IMAGES ARE PROVIDED BY Pacific Biosciences ON AN "AS-IS" BASIS. Pacific Biosciences DISCLAIMS ALL REPRESENTATIONS AND WARRANTIES, EXPRESS, IMPLIED OR STATUTORY, INCLUDING, BUT NOT LIMITED TO, NON-INFRINGEMENT, OWNERSHIP, MERCHANTABILITY AND FITNESS FOR A PARTICULAR PURPOSE. IN NO EVENT SHALL Pacific Biosciences BE LIABLE FOR ANY DIRECT, INDIRECT, INCIDENTAL, PUNITIVE, OR CONSEQUENTIAL DAMAGES OF ANY KIND WHATSOEVER WITH RESPECT TO THE IMAGES.

You agree that Pacific Biosciences may terminate your access to and use of the images located on the PacificBiosciences.com website at any time and without prior notice, if it considers you to have violated any of the terms of this Image Use Agreement. You agree to indemnify, defend and hold harmless Pacific Biosciences, its officers, directors, employees, agents, licensors, suppliers and any third party information providers to the Site from and against all losses, expenses, damages and costs, including reasonable attorneys' fees, resulting from any violation by you of the terms of this Image Use Agreement or Pacific Biosciences' termination of your access to or use of the Site. Termination will not affect Pacific Biosciences' rights or your obligations which accrued before the termination.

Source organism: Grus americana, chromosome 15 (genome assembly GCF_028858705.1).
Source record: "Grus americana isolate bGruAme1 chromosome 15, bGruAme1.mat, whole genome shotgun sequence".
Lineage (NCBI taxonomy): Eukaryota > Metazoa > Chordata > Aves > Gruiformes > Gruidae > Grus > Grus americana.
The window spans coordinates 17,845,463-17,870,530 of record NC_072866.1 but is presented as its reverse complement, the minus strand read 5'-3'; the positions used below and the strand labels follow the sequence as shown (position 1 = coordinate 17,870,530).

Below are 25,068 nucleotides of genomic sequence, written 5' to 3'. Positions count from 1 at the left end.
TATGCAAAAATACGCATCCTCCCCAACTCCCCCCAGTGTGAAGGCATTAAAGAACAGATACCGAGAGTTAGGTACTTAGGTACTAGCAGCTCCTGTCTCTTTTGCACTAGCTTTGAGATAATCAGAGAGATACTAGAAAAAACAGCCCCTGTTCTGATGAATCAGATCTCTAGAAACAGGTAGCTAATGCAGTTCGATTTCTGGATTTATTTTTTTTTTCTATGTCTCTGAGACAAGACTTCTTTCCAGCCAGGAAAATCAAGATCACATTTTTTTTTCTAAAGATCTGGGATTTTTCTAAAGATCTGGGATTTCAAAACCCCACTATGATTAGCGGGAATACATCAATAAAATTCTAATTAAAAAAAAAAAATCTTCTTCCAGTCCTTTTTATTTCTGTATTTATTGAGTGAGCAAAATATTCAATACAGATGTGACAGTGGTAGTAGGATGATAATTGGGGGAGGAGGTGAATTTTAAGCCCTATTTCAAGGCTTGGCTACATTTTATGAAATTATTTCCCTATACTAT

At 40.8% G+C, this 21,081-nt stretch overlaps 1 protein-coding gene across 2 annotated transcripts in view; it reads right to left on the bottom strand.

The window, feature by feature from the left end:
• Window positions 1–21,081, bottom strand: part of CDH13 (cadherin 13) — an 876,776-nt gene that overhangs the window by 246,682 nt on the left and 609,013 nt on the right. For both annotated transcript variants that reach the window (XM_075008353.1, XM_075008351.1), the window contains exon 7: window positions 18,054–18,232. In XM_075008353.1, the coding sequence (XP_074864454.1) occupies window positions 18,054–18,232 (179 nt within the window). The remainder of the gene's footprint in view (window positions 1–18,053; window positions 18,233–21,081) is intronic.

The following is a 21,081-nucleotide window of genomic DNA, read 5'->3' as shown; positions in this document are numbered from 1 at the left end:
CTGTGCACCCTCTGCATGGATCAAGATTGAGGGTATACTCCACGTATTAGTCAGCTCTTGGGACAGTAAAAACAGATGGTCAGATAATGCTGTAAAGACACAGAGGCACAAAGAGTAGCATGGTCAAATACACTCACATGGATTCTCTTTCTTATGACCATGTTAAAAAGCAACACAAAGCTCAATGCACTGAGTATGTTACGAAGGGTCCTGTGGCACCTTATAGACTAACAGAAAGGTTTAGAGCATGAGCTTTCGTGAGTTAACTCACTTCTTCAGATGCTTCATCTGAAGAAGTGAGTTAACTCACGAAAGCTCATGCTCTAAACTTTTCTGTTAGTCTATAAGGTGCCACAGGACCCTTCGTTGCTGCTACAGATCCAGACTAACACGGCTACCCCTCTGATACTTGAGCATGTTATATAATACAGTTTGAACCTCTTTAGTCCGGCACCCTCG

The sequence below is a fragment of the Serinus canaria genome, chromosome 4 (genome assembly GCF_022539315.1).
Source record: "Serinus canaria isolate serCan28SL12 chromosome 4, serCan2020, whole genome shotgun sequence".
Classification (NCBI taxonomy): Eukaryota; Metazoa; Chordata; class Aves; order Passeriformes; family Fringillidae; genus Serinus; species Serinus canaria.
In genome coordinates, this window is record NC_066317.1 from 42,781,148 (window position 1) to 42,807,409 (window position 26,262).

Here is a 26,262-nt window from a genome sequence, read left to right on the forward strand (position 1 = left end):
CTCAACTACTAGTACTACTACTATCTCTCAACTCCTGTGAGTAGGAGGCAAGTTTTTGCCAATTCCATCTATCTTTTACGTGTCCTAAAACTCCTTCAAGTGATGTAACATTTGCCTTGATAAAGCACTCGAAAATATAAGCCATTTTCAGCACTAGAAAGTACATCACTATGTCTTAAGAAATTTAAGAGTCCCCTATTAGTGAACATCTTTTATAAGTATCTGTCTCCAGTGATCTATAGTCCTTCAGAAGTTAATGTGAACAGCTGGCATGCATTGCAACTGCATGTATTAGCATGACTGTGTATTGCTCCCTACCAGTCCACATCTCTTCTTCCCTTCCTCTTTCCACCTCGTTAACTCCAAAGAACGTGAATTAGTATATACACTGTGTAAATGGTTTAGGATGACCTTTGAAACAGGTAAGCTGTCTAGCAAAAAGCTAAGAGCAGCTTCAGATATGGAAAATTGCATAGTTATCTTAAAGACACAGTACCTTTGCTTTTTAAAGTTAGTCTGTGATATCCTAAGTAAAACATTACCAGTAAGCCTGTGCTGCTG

I have read and understand, and agree to, the Image Usage Agreement.

I disagree and would like to return to the Pacific Biosciences home page.

Pacific Biosciences
Contact:
Monday, June 15, 2015

Scientists Publish New Methylation Analysis Protocols Using SMRT Sequencing

Scientists from the Icahn School of Medicine at Mount Sinai and the University of Saskatchewan teamed up to develop an innovative approach to methylation analysis using Single Molecule, Real-Time (SMRT®) Sequencing. The resulting method was just published in BMC Genomics. Lead author Yao Yang and colleagues note in the paper [“Quantitative and multiplexed DNA methylation analysis using long-read single-molecule real-time bisulfite sequencing (SMRT-BS)”] that existing methods for methylation analysis are limited by cost and throughput in the case of Sanger sequencing, or short read lengths with NGS technologies. Their goal was to develop a method combining long reads, high accuracy,…

Read More »

Tuesday, June 2, 2015